Though the original impetus for Nahal Haredi was the problem of drop-out Chareidi youth, relatively early on the decision was made to also take recruits from the National Religious world who prefer the stricter religious standards of Nahal Haredi. Those recruits drawn from the “Chardal” (Chareidi Dati Leumi) community comprise about 30 percent of Nahal Haredi, a limit strictly enforced by the IDF. The rest of the recruits (with the exception of a little more than 10 percent who come from abroad and serve a shorter time) tend to have spent time enrolled in various Israeli Chareidi educational frame works, including Chabad and those for the newly religious.
The recruits from Chardal homes are, in many respects, coming from the opposite direction from their Chareidi counterparts. Most of them have grown up with a strong ethos of IDF service. And far from struggling with religious observance, they are seeking a level of observance often higher than that of the communities from which they come. Yet by all accounts the combination has worked out well. Nahal Haredi has become the venue for the closest interaction between those from Chareidi and those from National Religious backgrounds.
Another crucial change over the last ten years has been the transformation of Nahal Haredi to a full-fledged combat unit. General Udi Shani, the former commander of the division of which Nahal Haredi is a part, describes Nahal Haredi as “the nekudat ha’or, the point of light” of his division. Though non-religious, Shani once told a group of American visitors, “We understand that the combination of Torah, tefillah and soldiering experience combines to produce an invincible soldier.”
Nearly every day of the week, around 5:00 PM, a Nahal Haredi unit begins preparing for an early morning raid to nab terrorists in Jenin. Those who will be participating begin laying out their equipment, usually totaling fifty pounds or more. They then are briefed on the mission and practice their plan of execution. Around 3:00 AM, the unit will sweep into Jenin in an armored personnel carrier. Usually within a few minutes, they succeed in capturing the wanted terrorist.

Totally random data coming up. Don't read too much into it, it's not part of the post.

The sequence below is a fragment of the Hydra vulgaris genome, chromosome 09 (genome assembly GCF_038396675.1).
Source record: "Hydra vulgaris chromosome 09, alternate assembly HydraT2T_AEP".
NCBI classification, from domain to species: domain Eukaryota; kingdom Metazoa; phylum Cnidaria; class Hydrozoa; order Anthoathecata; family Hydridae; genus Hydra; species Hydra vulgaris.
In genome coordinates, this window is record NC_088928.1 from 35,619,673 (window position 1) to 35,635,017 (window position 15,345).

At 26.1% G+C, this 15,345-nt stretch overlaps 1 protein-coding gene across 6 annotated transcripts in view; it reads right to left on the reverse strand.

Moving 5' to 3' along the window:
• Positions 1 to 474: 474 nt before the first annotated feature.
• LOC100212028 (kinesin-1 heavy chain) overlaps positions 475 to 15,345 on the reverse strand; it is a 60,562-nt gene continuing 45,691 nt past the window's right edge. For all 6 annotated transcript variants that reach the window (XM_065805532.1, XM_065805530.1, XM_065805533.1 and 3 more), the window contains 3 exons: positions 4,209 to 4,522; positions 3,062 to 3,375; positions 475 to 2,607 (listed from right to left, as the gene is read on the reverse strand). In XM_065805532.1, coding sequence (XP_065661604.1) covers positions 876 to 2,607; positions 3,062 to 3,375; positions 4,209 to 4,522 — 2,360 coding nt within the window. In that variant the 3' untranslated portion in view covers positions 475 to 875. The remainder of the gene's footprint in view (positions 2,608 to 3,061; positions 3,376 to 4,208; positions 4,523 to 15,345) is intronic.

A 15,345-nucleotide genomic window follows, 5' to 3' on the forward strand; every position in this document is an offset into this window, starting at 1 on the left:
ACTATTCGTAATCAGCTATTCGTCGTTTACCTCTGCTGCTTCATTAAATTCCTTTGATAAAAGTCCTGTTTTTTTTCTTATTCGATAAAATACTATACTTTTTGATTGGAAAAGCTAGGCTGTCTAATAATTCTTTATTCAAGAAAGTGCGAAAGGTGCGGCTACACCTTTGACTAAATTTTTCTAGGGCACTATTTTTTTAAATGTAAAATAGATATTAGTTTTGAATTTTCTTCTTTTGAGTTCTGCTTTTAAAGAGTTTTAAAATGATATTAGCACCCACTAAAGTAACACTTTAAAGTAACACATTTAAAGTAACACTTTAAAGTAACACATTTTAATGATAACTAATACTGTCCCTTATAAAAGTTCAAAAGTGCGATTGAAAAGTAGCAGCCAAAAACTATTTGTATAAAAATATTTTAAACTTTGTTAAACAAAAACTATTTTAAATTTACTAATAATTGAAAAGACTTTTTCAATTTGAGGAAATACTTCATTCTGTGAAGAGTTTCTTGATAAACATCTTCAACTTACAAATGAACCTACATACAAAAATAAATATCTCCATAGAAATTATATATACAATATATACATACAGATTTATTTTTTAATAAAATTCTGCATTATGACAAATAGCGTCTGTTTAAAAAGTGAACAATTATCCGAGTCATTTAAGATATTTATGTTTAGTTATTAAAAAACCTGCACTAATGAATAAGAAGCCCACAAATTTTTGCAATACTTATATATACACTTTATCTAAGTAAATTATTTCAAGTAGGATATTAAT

One soldier from Australia, proudly sporting his newly affixed sergeant stripes, told me that he has seen more action than the average unit stationed on Israel’s northern or southern border. “They are basically sitting and waiting for something to happen. I can go night after night arresting terrorists in their beds in Jenin.”
The development of Nahal Haredi into an active combat unit has increased the quality of recruits. It took time for Nahal Haredi to prove its military prowess to skeptical commanders, and as a consequence the initial assignments ten years ago were lower on the IDF totem poll. The increased prestige of Nahal Haredi as a serious combat unit has made it more attractive to young men from Chareidi backgrounds eager to prove themselves, sometimes after years of being made to feel like failures.
Certain slow but clearly discernible changes in the attitude of the Chareidi world towards the IDF have also made it somewhat easier to attract recruits from traditional Chareidi backgrounds. In the last couple of years, the IDF has become a major employer within the Chareidi world. Over 500 young men, many of them married kollel students, have enlisted in training programs in computers, quality assurance, airplane maintenance and intelligence. This group currently has the highest rate of sign-up for officer training courses of any group within the army.
While the trade-off is largely pragmatic– the IDF is provided with a large pool of talent to draw from and the Chareidim are provided with training in highly sought after fields–the result is that it is no longer rare in Chareidi strongholds, like Bnei Brak or Kiryat Sefer, to see young men who, a few months ago, were respected kollel avreichim now wearing IDF uniforms. That makes it much easier for younger Chareidi recruits to contemplate enlisting.